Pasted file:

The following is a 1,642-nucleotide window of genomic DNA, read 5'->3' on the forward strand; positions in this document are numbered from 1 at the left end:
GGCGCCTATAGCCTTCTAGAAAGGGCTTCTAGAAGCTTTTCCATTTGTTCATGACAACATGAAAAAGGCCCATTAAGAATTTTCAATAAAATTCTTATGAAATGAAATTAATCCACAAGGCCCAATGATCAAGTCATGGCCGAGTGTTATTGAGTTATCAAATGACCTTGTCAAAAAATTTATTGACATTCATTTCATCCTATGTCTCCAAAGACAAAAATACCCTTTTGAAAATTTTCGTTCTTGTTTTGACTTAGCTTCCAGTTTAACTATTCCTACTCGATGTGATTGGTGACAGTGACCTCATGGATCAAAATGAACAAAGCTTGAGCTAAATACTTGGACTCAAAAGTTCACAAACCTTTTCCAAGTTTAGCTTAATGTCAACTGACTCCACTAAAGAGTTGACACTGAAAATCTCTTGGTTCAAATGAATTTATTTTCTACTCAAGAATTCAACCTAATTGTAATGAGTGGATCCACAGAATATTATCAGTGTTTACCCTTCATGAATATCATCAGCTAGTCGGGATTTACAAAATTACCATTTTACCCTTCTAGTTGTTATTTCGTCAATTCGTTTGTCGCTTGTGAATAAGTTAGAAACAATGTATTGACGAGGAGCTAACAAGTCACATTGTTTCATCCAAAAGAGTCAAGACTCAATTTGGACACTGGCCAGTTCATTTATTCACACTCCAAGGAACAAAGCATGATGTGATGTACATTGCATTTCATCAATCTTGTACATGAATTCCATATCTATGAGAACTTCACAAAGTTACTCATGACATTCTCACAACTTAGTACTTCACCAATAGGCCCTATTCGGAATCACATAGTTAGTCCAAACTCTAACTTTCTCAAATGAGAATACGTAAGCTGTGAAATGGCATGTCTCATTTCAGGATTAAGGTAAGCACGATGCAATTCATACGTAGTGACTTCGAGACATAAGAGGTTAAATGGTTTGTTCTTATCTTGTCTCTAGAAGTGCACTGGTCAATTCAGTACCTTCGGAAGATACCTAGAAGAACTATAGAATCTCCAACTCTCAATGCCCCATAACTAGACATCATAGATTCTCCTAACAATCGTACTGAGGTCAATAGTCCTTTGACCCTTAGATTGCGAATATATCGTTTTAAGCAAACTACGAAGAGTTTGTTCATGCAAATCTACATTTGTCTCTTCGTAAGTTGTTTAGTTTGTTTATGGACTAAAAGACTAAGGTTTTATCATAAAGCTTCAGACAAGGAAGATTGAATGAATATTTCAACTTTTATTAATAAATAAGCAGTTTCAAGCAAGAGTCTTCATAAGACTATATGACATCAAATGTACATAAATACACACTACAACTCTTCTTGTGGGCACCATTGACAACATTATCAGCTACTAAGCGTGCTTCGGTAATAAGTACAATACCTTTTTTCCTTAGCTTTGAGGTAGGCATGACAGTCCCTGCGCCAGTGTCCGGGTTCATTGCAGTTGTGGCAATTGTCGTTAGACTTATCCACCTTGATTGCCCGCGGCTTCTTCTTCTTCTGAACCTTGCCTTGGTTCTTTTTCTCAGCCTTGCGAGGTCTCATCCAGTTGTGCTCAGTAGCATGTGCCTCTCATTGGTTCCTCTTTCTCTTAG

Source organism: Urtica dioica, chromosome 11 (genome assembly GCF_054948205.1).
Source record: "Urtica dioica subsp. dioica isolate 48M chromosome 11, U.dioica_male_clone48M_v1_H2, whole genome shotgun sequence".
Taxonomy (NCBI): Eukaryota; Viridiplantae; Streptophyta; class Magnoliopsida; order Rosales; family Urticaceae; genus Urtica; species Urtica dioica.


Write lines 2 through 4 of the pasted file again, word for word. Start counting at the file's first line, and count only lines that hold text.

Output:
GGCGCCTATAGCCTTCTAGAAAGGGCTTCTAGAAGCTTTTCCATTTGTTCATGACAACATGAAAAAGGCCCATTAAGAATTTTCAATAAAATTCTTATGAAATGAAATTAATCCACAAGGCCCAATGATCAAGTCATGGCCGAGTGTTATTGAGTTATCAAATGACCTTGTCAAAAAATTTATTGACATTCATTTCATCCTATGTCTCCAAAGACAAAAATACCCTTTTGAAAATTTTCGTTCTTGTTTTGACTTAGCTTCCAGTTTAACTATTCCTACTCGATGTGATTGGTGACAGTGACCTCATGGATCAAAATGAACAAAGCTTGAGCTAAATACTTGGACTCAAAAGTTCACAAACCTTTTCCAAGTTTAGCTTAATGTCAACTGACTCCACTAAAGAGTTGACACTGAAAATCTCTTGGTTCAAATGAATTTATTTTCTACTCAAGAATTCAACCTAATTGTAATGAGTGGATCCACAGAATATTATCAGTGTTTACCCTTCATGAATATCATCAGCTAGTCGGGATTTACAAAATTACCATTTTACCCTTCTAGTTGTTATTTCGTCAATTCGTTTGTCGCTTGTGAATAAGTTAGAAACAATGTATTGACGAGGAGCTAACAAGTCACATTGTTTCATCCAAAAGAGTCAAGACTCAATTTGGACACTGGCCAGTTCATTTATTCACACTCCAAGGAACAAAGCATGATGTGATGTACATTGCATTTCATCAATCTTGTACATGAATTCCATATCTATGAGAACTTCACAAAGTTACTCATGACATTCTCACAACTTAGTACTTCACCAATAGGCCCTATTCGGAATCACATAGTTAGTCCAAACTCTAACTTTCTCAAATGAGAATACGTAAGCTGTGAAATGGCATGTCTCATTTCAGGATTAAGGTAAGCACGATGCAATTCATACGTAGTGACTTCGAGACATAAGAGGTTAAATGGTTTGTTCTTATCTTGTCTCTAGAAGTGCACTGGTCAATTCAGTACCTTCGGAAGATACCTAGAAGAACTATAGAATCTCCAACTCTCAATGCCCCATAACTAGACATCATAGATTCTCCTAACAATCGTACTGAGGTCAATAGTCCTTTGACCCTTAGATTGCGAATATATCGTTTTAAGCAAACTACGAAGAGTTTGTTCATGCAAATCTACATTTGTCTCTTCGTAAGTTGTTTAGTTTGTTTATGGACTAAAAGACTAAGGTTTTATCATAAAGCTTCAGACAAGGAAGATTGAATGAATATTTCAACTTTTATTAATAAATAAGCAGTTTCAAGCAAGAGTCTTCATAAGACTATATGACATCAAATGTACATAAATACACACTACAACTCTTCTTGTGGGCACCATTGACAACATTATCAGCTACTAAGCGTGCTTCGGTAATAAGTACAATACCTTTTTTCCTTAGCTTTGAGGTAGGCATGACAGTCCCTGCGCCAGTGTCCGGGTTCATTGCAGTTGTGGCAATTGTCGTTAGACTTATCCACCTTGATTGCCCGCGGCTTCTTCTTCTTCTGAACCTTGCCTTGGTTCTTTTTCTCAGCCTTGCGAGGTCTCATCCAGTTGTGCTCAGTAGCATGTGCCTCTCATTGGTTCCTCTTTCTCTTAG

Source organism: Urtica dioica, chromosome 11 (genome assembly GCF_054948205.1).
Source record: "Urtica dioica subsp. dioica isolate 48M chromosome 11, U.dioica_male_clone48M_v1_H2, whole genome shotgun sequence".